SPANISH CRISIS COULD BE TIP OF EURO ICEBERG

Daniel Stanley, Option Trader at London-based foreign exchange specialists Global Reach Partners

Daniel Stanley
Daniel Stanley

To borrow from one of most famous lines from Shakespeare’s Hamlet, something is rotten in the state of Spain today. Catalonian political figures being arrested and hauled before courts in Madrid on charges of rebellion and sedition or fleeing Spain to avoid such a fate are not the usual occurrences within a modern western democracy, especially one which is a fully- fledged member of the European Union.

Regardless of any leanings towards or against Catalonian independence (or a complete indifference about it), the recent events in Spain are a real concern for the wider European and international community.

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The reaction of Spain’s national government after the Catalonian leadership staged what was deemed to be an illegitimate referendum can only be described as heavy-handed. What is undoubtedly a significant political disagreement with one of its regional authorities was met with physical violence from police and the might of the country’s judiciary system. These unfortunate actions are having an adverse impact in many areas, not least the value of the Euro.

In early October, where around 90 per cent of Catalans who participated voted for independence, the Euro fell by 0.6 per cent against the dollar to approximately $1.174, one of its lowest levels since mid-August. Market analysts, who predicted at this point that the referendum would likely start a new phase of political instability for the EU, have so far been provedright. After making a small recovery, the Euro once again fell against the dollar later in the month when the Catalan regional assembly voted to leave Spain.

With the Madrid government branding the declaration illegal and Spain’s Supreme Court now pursuing rebellion charges against Catalonia’s ousted leadership, including the former regional president Carles Puigdemont, who knows what further adversity may follow. The EU’s failure to take any sort of action so far is not helping matters.

The Euro remained strong after the UK’s Brexit vote but the current Spanish crisis along with the recent German elections, which saw an unexpectedly strong showing from the right wing AfD, are now threatening to destabilise all that.

Events in Spain are worrying enough for the EU but they are also currently masking two other elephants in the room, namely Greece and Italy. While the media focus on these countries may have gone quiet for the moment, both have failed to meet fiscal reforms and austerity measures, all of which has real potential to trigger a serious economic crisis throughout the Euro-zone. Despite their dire predicament, both countries have managed to get funds, saving them from defaulting, but this situation is not viable in the longer run.

Italian banks are facing a crisis similar to the one which hit US and UK banks in 2008, sitting with around $400 billion in bad loans on their balance sheets. The country’s weak growth is making it difficult to address the problem. Meanwhile, the pain of reforming its economy continues to be inflicted upon Greece with questions still lingering as to whether it may still have to leave the single currency to free it from its current cycle of unmanageable debt.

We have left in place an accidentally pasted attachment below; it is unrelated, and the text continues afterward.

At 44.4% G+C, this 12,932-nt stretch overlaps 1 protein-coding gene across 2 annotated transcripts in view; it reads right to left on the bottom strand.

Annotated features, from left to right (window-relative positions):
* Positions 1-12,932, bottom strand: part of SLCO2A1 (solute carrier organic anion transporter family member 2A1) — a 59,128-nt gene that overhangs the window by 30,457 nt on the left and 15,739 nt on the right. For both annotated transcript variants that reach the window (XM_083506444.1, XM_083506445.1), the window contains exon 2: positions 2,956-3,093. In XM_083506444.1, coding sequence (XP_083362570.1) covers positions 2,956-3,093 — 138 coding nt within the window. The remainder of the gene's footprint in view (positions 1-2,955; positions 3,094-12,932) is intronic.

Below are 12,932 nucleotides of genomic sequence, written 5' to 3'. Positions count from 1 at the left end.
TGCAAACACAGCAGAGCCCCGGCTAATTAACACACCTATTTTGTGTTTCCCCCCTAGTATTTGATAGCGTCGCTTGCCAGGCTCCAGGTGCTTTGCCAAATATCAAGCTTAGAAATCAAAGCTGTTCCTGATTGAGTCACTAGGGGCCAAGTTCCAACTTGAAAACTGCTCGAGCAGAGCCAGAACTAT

These factors, along with Spain, have real potential to continue driving down the value of the Euro with wider global implications. Here in the UK, where manufacturing exports into the EU have recently soared on the back of a low Pound, a sustained fall in the single currency presents a major threat. While Spain itself only imports 4.1 per cent of its goods and services from the UK, its current actions threaten Britain’s trading position with all countries in the Euro-zone, including larger markets like Germany and France.

Any further pressure on the value of the Euro could see orders from these and all other EU countries decrease. This could also impact on the UK’s tourism sector, which had enjoyed a post-Brexit boost in 2016. Last year 25.3 million EU visitors came to the UK, up four per cent on 2015, a rise which was partly attributed to the weak Pound against the single currency.

A fall in the Euro is, of course, not all bad news for UK business. It presents an opportunity to lower costs for those which source goods in the EU or have employees based there. It is, however, vital that companies implement a robust and comprehensive risk-management strategy to minimise their exposure to foreign currency movements which often result from political uncertainty such as we are seeing in Spain.

Businesses with foreign currency requirements, especially those which trade across the UK and within EU nations, need to look at how they can best conduct their transfers strategically to manage their exposure and secure profitability. The starting point for developing such a strategy is to clearly understand what their level of exposure is in terms of currency movement. From there they can set out an appropriate budget rate and create a suitable hedging plan. Using a combination of forward contracts, spot deals and orders according to such a strategy can provide certainty and protection, shielding their bottom line and maximising the funds they receive.

No Shakespearian prose can gloss over what is currently happening in the rotten ‘state of Spain.’ With potential for the negative repercussions of this crisis and others looming within the EU to be felt far and wide, it’s important for businesses to safe-guard themselves and their exposure to foreign currency fluctuations which seem likely in the weeks and months ahead.

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